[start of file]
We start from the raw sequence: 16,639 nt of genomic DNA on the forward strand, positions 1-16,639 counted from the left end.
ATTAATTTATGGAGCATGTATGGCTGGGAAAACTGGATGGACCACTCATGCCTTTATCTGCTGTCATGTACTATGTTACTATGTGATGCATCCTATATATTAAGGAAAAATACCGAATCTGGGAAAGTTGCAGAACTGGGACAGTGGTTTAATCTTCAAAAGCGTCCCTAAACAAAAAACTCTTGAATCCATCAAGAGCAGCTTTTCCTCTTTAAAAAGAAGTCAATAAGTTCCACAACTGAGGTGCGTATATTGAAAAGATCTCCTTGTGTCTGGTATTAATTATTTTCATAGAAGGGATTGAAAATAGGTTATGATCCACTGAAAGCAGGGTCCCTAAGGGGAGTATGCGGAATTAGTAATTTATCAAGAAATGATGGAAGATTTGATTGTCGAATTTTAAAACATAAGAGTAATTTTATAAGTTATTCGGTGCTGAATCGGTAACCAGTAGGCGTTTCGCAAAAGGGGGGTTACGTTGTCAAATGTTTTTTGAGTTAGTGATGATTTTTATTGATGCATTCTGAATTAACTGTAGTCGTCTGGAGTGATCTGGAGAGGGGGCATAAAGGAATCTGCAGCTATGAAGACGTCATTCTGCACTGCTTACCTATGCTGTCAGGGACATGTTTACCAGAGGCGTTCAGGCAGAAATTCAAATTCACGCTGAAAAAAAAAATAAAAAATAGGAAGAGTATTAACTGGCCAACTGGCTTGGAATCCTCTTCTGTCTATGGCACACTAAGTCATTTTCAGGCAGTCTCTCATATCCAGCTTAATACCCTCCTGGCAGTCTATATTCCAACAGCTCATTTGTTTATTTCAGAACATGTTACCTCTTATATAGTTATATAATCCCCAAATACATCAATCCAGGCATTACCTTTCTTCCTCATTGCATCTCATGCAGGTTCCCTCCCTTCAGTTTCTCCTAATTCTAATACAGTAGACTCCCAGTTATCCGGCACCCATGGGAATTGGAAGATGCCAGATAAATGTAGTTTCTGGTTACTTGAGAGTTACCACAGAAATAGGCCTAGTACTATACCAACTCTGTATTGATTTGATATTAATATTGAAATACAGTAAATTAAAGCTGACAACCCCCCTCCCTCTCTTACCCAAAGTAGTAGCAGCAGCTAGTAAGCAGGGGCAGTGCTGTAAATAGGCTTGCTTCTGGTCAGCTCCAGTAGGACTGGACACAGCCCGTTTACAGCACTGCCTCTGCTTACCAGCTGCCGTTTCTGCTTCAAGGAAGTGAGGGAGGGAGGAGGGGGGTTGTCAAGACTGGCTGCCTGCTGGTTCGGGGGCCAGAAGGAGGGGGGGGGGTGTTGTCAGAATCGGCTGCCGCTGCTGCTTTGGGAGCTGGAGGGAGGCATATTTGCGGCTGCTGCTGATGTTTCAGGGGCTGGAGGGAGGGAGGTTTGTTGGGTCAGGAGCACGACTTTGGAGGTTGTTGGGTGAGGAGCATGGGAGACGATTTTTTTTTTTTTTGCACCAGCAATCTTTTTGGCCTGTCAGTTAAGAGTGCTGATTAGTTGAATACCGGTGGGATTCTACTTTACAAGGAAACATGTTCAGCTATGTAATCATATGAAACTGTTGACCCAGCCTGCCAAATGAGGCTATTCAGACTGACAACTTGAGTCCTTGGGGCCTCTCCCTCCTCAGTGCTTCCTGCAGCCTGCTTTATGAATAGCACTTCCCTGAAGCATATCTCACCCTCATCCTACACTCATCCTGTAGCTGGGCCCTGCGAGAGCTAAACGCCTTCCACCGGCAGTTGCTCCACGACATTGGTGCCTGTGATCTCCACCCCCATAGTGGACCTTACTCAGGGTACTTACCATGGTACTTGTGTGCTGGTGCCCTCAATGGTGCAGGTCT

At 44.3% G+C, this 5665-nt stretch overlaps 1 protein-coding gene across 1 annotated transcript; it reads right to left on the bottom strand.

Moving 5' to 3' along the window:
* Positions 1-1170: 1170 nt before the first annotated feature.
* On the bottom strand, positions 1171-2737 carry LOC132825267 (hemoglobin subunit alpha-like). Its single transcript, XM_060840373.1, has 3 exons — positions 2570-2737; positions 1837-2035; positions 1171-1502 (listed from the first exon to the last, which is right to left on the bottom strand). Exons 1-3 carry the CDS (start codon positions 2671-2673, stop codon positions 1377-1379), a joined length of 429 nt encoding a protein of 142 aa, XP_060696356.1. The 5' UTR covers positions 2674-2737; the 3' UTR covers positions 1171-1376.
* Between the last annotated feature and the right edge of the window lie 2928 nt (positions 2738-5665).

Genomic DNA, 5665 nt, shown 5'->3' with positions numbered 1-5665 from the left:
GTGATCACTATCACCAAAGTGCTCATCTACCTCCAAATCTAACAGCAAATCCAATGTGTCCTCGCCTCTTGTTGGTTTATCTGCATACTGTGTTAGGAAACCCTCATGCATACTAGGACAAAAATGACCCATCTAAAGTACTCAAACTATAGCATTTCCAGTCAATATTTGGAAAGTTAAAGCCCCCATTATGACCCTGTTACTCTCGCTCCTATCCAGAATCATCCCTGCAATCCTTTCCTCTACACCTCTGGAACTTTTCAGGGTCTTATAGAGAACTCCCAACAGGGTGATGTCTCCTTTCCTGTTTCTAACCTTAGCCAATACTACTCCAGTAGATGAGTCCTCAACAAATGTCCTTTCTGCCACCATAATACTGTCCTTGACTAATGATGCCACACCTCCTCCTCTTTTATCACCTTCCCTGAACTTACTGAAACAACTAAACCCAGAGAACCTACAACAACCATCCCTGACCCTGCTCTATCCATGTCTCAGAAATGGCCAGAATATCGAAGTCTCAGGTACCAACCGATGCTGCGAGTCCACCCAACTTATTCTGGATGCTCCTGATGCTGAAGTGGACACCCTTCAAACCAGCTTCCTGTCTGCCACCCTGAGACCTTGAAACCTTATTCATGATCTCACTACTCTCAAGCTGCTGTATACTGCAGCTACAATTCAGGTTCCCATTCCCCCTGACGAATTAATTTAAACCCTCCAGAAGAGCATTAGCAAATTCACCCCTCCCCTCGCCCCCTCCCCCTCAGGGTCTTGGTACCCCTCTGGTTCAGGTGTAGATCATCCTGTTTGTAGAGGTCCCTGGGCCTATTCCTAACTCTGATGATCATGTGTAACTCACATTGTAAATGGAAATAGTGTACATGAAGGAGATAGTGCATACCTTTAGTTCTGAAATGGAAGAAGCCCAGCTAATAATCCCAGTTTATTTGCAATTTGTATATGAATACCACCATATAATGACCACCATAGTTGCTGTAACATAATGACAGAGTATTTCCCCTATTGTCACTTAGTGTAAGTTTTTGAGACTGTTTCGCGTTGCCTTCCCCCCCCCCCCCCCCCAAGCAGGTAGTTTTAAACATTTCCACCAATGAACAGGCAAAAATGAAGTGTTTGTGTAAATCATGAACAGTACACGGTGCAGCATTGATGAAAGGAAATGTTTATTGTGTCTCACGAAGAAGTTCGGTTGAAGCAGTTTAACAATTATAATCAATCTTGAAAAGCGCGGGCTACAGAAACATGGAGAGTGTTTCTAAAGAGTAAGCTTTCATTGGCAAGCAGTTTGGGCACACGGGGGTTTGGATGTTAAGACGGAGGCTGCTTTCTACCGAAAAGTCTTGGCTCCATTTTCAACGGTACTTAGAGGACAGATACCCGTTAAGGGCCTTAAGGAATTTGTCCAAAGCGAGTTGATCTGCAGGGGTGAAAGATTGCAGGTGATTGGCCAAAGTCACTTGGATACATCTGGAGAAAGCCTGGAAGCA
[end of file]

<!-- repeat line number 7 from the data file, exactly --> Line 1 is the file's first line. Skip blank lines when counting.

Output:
* Between the last annotated feature and the right edge of the window lie 2928 nt (positions 2738-5665).